Although we’ve left the college application season behind us and Ivy Day stands only two weeks away, the war against the Common Application rages on.

Yesterday morning, the Education Committee of the Connecticut General Assembly convened a public hearing for arguments concerning RSB-359, a bill which would prohibit the disaggregation of student data by ethnic subgroups in the public school information system. The strong support it has received from Chinese-American Connecticut residents — among them parents and high school students — is only the latest in a series of protests by Asian-Americans against race-based data collection, which they perceive as a discriminatory burden in college admissions. Just last November, the Asian American Coalition for Education demanded that the Common Application remove its list of 10 options to designate an applicant’s “Asian background”; in August, Asian-American residents of Massachusetts protested a pro-disaggregation bill introduced by Massachusetts state Rep. Tackey Chan, calling it “racist.”

I am — as are, I’m sure, many other Asians at Yale — sympathetic to the fears and motives of the Chinese-Americans who have rallied behind this bill. Their misgivings toward the fact that “Asian” is the most specifically subdivided racial category on the Common App are not unfounded. Nor are their fears that disaggregation, hand in hand with affirmative action, might affect their children’s chances of gaining admission to top-tier colleges.

They are, however, misguided in their belief that disaggregation only serves as a mask for segregation. Under data aggregation, the differences that exist between Southeast Asians and East Asians, between immigrants and American-born Asians, would be obscured. The persistence of the “model minority” myth reflects the visibility long granted to East Asians — often those in the upper-middle class — in America that eclipses the presence and needs of other subgroups. The de facto erasure of financially disadvantaged subgroups — many of them Southeast Asian and Pacific Islander — would only amplify the racist tones of the model minority myth. The ability to clarify such information would aid not only in understanding demographic diversity, but also in applying more specialized and effective teaching methods in schools, such as remedial reading programs for immigrants or children of immigrants.

In fact, the arguments of those supporting RSB-359 — which addresses data collection only at the state level among public schools — reveals that they have entirely misunderstood disaggregation and overlooked its effects on primary and secondary education. The rush to oppose disaggregation for fear of racism in college admissions has trickled down into a refusal to identify ethnic subdivisions at all education levels. Somehow, they saw antagonism against Asian success underwritten into a bill intended to improve public education for all students.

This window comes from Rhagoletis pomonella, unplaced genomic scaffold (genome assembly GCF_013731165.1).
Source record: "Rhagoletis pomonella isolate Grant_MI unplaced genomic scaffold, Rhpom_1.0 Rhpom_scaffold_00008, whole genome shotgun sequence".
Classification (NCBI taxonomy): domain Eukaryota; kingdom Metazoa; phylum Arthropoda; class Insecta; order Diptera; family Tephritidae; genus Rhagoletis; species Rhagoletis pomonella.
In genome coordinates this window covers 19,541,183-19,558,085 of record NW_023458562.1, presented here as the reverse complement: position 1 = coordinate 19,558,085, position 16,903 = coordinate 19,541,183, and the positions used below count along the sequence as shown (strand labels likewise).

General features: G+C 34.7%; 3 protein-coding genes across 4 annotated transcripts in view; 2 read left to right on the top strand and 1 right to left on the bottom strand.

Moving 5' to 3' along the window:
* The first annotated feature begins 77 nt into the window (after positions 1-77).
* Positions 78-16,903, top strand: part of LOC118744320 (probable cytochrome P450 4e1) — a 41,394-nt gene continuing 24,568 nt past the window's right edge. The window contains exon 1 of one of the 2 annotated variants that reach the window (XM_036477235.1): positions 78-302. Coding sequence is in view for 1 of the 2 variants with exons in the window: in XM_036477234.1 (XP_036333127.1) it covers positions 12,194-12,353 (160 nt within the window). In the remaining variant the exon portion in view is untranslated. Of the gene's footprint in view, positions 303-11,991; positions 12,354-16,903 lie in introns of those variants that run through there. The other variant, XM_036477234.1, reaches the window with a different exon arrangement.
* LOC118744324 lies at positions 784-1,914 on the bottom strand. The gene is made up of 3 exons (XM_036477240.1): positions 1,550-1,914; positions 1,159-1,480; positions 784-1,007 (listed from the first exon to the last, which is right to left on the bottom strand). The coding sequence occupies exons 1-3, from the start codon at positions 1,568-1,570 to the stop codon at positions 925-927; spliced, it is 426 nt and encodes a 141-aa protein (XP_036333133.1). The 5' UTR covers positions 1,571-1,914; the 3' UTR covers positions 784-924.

But what is the point of such categories, anyway? If we’re attempting to capture nuances in political and racial identity, the assortment of labels offered by the Common App falls obviously, woefully short. My own ethnicity can be subdivided far more minutely than “Other East Asia” implies: as an immigrant, as Taiwanese — both of which gave me a very different upbringing than the one my American-born Chinese peers received — which undeniably complicates my “Taiwanese-American” identity, to say nothing of my Chinese or Chinese-American affiliations. In his book “A Chinaman’s Chance,” Eric Liu ’90 explains his refusal to hyphenate “Chinese American.” He entertains all possible combinations offered by English punctuation — Chinese (American), Chinese-American, Chinese/American — to illustrate the futility of communicating identity through labels but also the potency of what is preserved.

These labels, as dissatisfactory and impersonal as they are, represent a much-needed effort to resist misunderstanding and eliding all Asian-Americans. My background could not have made clearer to me the important differences within the “Asian-American” community — a label that I often find a misleading catch-all, loaded with assumptions of success and culturally ingrained aggression — that beg greater clarity.

The threat of misunderstanding race and diversity, nevertheless, looms large. The need for disaggregation points to huge knowledge gaps in the current iteration of affirmative action, or AA. Anti-AA groups have long adduced the policy’s failure in recruiting black Americans as evidence of its ineffectiveness; the “black” quota at Ivy Leagues tends to draw a majority of West Indian or African immigrants or biracial students, many of whom are financially better off than the average black American. The failure to specify all racial groups according to more precise criteria such as country of origin has allowed immigration patterns to stymie AA’s efforts to address black Americans. This failure might be alleviated, too, by expanding data disaggregation across all ethnic groups.

Although disaggregation might not fully dispel the model minority myth, it may at least weaken its hold on the American imagination. For Asian-Americans to reduce this to an issue of college acceptances admits only of myopia. We do not exist for ourselves alone, and it’s high time that we as Asian-Americans realized this, too, despite the unifying and insufficient label that we share.

Sherry Lee is a senior in Ezra Stiles College. Her column runs on alternate Fridays. Contact her at chia.lee@yale.edu .